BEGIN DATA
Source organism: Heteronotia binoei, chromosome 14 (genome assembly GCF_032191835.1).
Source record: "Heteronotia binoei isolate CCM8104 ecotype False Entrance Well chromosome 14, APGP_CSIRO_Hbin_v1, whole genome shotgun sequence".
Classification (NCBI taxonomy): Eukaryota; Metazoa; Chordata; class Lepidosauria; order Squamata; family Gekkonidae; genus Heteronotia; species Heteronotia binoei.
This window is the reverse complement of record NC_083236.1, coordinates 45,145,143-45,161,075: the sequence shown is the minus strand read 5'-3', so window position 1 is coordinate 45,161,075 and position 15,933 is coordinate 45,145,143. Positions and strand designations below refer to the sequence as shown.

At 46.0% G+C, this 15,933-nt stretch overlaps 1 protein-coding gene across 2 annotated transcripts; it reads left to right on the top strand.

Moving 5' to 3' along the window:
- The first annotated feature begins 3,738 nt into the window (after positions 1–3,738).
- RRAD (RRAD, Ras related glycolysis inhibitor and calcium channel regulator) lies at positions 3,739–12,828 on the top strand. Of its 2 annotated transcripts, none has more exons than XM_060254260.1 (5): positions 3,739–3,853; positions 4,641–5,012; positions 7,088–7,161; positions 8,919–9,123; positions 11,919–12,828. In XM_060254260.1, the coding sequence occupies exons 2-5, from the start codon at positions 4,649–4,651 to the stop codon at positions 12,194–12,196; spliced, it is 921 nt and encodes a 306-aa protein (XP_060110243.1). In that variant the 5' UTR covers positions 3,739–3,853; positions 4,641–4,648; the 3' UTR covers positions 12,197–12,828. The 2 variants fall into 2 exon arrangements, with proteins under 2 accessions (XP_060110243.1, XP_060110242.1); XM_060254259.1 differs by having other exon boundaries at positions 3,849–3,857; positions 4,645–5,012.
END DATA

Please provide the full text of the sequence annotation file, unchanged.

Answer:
Source organism: Heteronotia binoei, chromosome 14 (genome assembly GCF_032191835.1).
Source record: "Heteronotia binoei isolate CCM8104 ecotype False Entrance Well chromosome 14, APGP_CSIRO_Hbin_v1, whole genome shotgun sequence".
Classification (NCBI taxonomy): Eukaryota; Metazoa; Chordata; class Lepidosauria; order Squamata; family Gekkonidae; genus Heteronotia; species Heteronotia binoei.
This window is the reverse complement of record NC_083236.1, coordinates 45,145,143-45,161,075: the sequence shown is the minus strand read 5'-3', so window position 1 is coordinate 45,161,075 and position 15,933 is coordinate 45,145,143. Positions and strand designations below refer to the sequence as shown.

At 46.0% G+C, this 15,933-nt stretch overlaps 1 protein-coding gene across 2 annotated transcripts; it reads left to right on the top strand.

Moving 5' to 3' along the window:
- The first annotated feature begins 3,738 nt into the window (after positions 1–3,738).
- RRAD (RRAD, Ras related glycolysis inhibitor and calcium channel regulator) lies at positions 3,739–12,828 on the top strand. Of its 2 annotated transcripts, none has more exons than XM_060254260.1 (5): positions 3,739–3,853; positions 4,641–5,012; positions 7,088–7,161; positions 8,919–9,123; positions 11,919–12,828. In XM_060254260.1, the coding sequence occupies exons 2-5, from the start codon at positions 4,649–4,651 to the stop codon at positions 12,194–12,196; spliced, it is 921 nt and encodes a 306-aa protein (XP_060110243.1). In that variant the 5' UTR covers positions 3,739–3,853; positions 4,641–4,648; the 3' UTR covers positions 12,197–12,828. The 2 variants fall into 2 exon arrangements, with proteins under 2 accessions (XP_060110243.1, XP_060110242.1); XM_060254259.1 differs by having other exon boundaries at positions 3,849–3,857; positions 4,645–5,012.